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Leicester Pyrite Member.

 

This layer between the Windom and the Geneseo black shale represents a sea of death. I find very few types of fossils in this hard to process layer of solid pyrite. Well preserved cephalopods and Placoderm armor (Placodermi is a class of armored prehistoric fish) are the most common fossils found. This very thin horizon can be easily found in the outcrop if you just look for rust dripping down and staining the grey shales below this pyrite layer. Every year or two, a piece of Leicester Pyrite will fall from its position high up in the outcrop and slide down to the creeks edge. It takes a lot of work to process the pyrite for fossils. Every blow with your hammer delivers the strong smell of sulfur and a ton of sparks. The reward for all this patience and hard work are fossils preserved in brilliant fools gold. This unit is also the only rocks in my area that routinely contain the armor of Placoderm fish. Click this link for a detailed description of this unusual formation -  http://citeseerx.ist.psu.edu/viewdoc/download?doi=10.1.1.835.6976&rep=rep1&type=pdf&fbclid=IwAR0qdFymJq-Hd1_SqU3j3yDw5Trl0ih_KohTv-26Du3b1m9g9s2IYKlW0Xc

Leicester Pyrite Member..JPG

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dinosaur man
On 3/2/2020 at 10:01 PM, Spoons said:

Very Interesting!

Agreed very interesting!! 

On 3/2/2020 at 9:59 PM, mikeymig said:

Leicester Pyrite Member.

 

This layer between the Windom and the Geneseo black shale represents a sea of death. I find very few types of fossils in this hard to process layer of solid pyrite. Well preserved cephalopods and Placoderm armor (Placodermi is a class of armored prehistoric fish) are the most common fossils found. This very thin horizon can be easily found in the outcrop if you just look for rust dripping down and staining the grey shales below this pyrite layer. Every year or two, a piece of Leicester Pyrite will fall from its position high up in the outcrop and slid down to the creeks edge. It takes a lot of work to process the pyrite for fossils. Every blow with your hammer delivers the strong smell of sulfur and a ton of sparks. The reward for all this patience and hard work are fossils preserved in brilliant fools gold. This unit is also the only rocks in my area that routinely contain the armor of Placoderm fish. Click this link for a detailed description of this unusual formation -  http://citeseerx.ist.psu.edu/viewdoc/download?doi=10.1.1.835.6976&rep=rep1&type=pdf&fbclid=IwAR0qdFymJq-Hd1_SqU3j3yDw5Trl0ih_KohTv-26Du3b1m9g9s2IYKlW0Xc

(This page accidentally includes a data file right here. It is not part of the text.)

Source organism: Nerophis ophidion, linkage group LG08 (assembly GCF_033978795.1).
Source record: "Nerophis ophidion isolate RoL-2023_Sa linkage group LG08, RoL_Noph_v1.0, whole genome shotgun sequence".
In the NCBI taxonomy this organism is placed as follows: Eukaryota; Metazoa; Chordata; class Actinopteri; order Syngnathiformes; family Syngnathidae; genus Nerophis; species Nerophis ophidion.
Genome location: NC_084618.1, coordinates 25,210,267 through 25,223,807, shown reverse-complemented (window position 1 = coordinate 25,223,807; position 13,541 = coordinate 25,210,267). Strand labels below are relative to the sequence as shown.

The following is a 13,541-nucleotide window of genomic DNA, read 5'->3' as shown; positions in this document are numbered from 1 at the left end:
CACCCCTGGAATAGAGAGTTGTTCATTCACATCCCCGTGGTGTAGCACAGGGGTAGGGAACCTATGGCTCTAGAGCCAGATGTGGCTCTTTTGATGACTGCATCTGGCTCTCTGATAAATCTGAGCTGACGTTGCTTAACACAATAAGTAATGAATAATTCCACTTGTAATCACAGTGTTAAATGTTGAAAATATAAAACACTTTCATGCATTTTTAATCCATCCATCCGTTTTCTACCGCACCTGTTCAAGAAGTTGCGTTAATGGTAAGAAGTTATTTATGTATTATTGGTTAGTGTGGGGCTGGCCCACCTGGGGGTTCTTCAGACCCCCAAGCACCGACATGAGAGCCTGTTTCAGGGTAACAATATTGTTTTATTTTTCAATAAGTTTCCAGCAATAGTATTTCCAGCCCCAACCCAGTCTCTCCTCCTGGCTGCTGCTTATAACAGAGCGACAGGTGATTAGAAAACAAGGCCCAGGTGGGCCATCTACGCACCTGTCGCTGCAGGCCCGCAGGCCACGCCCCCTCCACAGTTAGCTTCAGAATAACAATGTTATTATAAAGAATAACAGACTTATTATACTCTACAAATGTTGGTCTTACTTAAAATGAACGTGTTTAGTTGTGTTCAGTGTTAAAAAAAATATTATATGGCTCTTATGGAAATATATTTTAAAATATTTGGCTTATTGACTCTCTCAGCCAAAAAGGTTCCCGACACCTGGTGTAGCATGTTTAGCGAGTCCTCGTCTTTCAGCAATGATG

Leicester Pyrite Member..JPG

I would love to see some of the Placoderm armour!!

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I think there's also a similar, if not stratigraphically parallel horizon at Hungry Hollow.

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3 hours ago, Ludwigia said:

I think there's also a similar, if not stratigraphically parallel horizon at Hungry Hollow.

I think you are referring to the phenomenon in the Hungry Hollow Mbr. of the Widder where pyrite is common in fossils. This does not form a specific "layer" like what Mikey is talking about. Also stratigraphically the Widder is still well down in the Hamilton group and Mikey is up at the top near the boundary of the Givetian period and Fransian period.  The image below is from 

 

Lithofacies and Geochemistry of the Lucas Formation in the subsurface of southwestern Ontario: A High-Purity limestone and potential High-Purity Dolostone resource
September 2004
DOI: 10.13140/RG.2.1.3871.3843
Report number: Open File Report 6137  Affiliation: Ontario Geological Survey

 

 

image.png.ef41ce4f0d3753bbd37f28013bf91407.png

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48 minutes ago, Shamalama said:

I think you are referring to the phenomenon in the Hungry Hollow Mbr. of the Widder where pyrite is common in fossils. This does not form a specific "layer" like what Mikey is talking about. Also stratigraphically the Widder is still well down in the Hamilton group and Mikey is up at the top near the boundary of the Givetian period and Fransian period.  The image below is from 

 

Lithofacies and Geochemistry of the Lucas Formation in the subsurface of southwestern Ontario: A High-Purity limestone and potential High-Purity Dolostone resource
September 2004
DOI: 10.13140/RG.2.1.3871.3843
Report number: Open File Report 6137  Affiliation: Ontario Geological Survey

 

 

 

Thanks for clearing that up for me, Dave.

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